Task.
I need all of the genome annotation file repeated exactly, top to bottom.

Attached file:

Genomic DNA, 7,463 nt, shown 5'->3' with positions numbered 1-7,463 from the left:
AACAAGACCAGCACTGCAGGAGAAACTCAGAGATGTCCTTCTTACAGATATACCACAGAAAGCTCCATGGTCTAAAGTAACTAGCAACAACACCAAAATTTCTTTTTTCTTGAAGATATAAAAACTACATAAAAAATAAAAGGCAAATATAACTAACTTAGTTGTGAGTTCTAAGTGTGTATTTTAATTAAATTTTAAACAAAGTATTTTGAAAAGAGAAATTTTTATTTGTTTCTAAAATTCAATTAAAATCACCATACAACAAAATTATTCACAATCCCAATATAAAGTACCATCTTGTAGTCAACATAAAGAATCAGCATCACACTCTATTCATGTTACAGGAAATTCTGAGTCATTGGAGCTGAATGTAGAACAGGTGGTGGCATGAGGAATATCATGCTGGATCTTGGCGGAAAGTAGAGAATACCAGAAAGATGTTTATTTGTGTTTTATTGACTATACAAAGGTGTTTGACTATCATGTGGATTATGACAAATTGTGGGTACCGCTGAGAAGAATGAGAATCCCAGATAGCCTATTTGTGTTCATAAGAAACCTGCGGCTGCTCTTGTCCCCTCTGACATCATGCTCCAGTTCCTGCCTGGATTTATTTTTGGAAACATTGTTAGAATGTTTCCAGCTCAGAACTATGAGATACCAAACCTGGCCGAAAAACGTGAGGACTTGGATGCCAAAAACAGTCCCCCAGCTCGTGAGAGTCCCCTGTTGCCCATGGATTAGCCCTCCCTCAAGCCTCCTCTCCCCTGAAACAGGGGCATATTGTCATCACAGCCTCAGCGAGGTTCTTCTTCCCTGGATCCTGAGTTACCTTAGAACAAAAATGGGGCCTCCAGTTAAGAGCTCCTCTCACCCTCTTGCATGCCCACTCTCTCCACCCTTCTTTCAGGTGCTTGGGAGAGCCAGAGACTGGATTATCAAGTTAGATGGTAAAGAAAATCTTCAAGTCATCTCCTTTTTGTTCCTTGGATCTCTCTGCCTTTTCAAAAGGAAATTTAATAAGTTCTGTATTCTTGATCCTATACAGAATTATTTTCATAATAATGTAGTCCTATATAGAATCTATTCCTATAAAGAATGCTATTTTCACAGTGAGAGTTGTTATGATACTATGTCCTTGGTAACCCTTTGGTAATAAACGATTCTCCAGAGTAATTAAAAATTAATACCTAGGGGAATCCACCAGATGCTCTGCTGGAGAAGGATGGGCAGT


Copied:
Genomic DNA, 7,463 nt, shown 5'->3' with positions numbered 1-7,463 from the left:
AACAAGACCAGCACTGCAGGAGAAACTCAGAGATGTCCTTCTTACAGATATACCACAGAAAGCTCCATGGTCTAAAGTAACTAGCAACAACACCAAAATTTCTTTTTTCTTGAAGATATAAAAACTACATAAAAAATAAAAGGCAAATATAACTAACTTAGTTGTGAGTTCTAAGTGTGTATTTTAATTAAATTTTAAACAAAGTATTTTGAAAAGAGAAATTTTTATTTGTTTCTAAAATTCAATTAAAATCACCATACAACAAAATTATTCACAATCCCAATATAAAGTACCATCTTGTAGTCAACATAAAGAATCAGCATCACACTCTATTCATGTTACAGGAAATTCTGAGTCATTGGAGCTGAATGTAGAACAGGTGGTGGCATGAGGAATATCATGCTGGATCTTGGCGGAAAGTAGAGAATACCAGAAAGATGTTTATTTGTGTTTTATTGACTATACAAAGGTGTTTGACTATCATGTGGATTATGACAAATTGTGGGTACCGCTGAGAAGAATGAGAATCCCAGATAGCCTATTTGTGTTCATAAGAAACCTGCGGCTGCTCTTGTCCCCTCTGACATCATGCTCCAGTTCCTGCCTGGATTTATTTTTGGAAACATTGTTAGAATGTTTCCAGCTCAGAACTATGAGATACCAAACCTGGCCGAAAAACGTGAGGACTTGGATGCCAAAAACAGTCCCCCAGCTCGTGAGAGTCCCCTGTTGCCCATGGATTAGCCCTCCCTCAAGCCTCCTCTCCCCTGAAACAGGGGCATATTGTCATCACAGCCTCAGCGAGGTTCTTCTTCCCTGGATCCTGAGTTACCTTAGAACAAAAATGGGGCCTCCAGTTAAGAGCTCCTCTCACCCTCTTGCATGCCCACTCTCTCCACCCTTCTTTCAGGTGCTTGGGAGAGCCAGAGACTGGATTATCAAGTTAGATGGTAAAGAAAATCTTCAAGTCATCTCCTTTTTGTTCCTTGGATCTCTCTGCCTTTTCAAAAGGAAATTTAATAAGTTCTGTATTCTTGATCCTATACAGAATTATTTTCATAATAATGTAGTCCTATATAGAATCTATTCCTATAAAGAATGCTATTTTCACAGTGAGAGTTGTTATGATACTATGTCCTTGGTAACCCTTTGGTAATAAACGATTCTCCAGAGTAATTAAAAATTAATACCTAGGGGAATCCACCAGATGCTCTGCTGGAGAAGGATGGGCAGT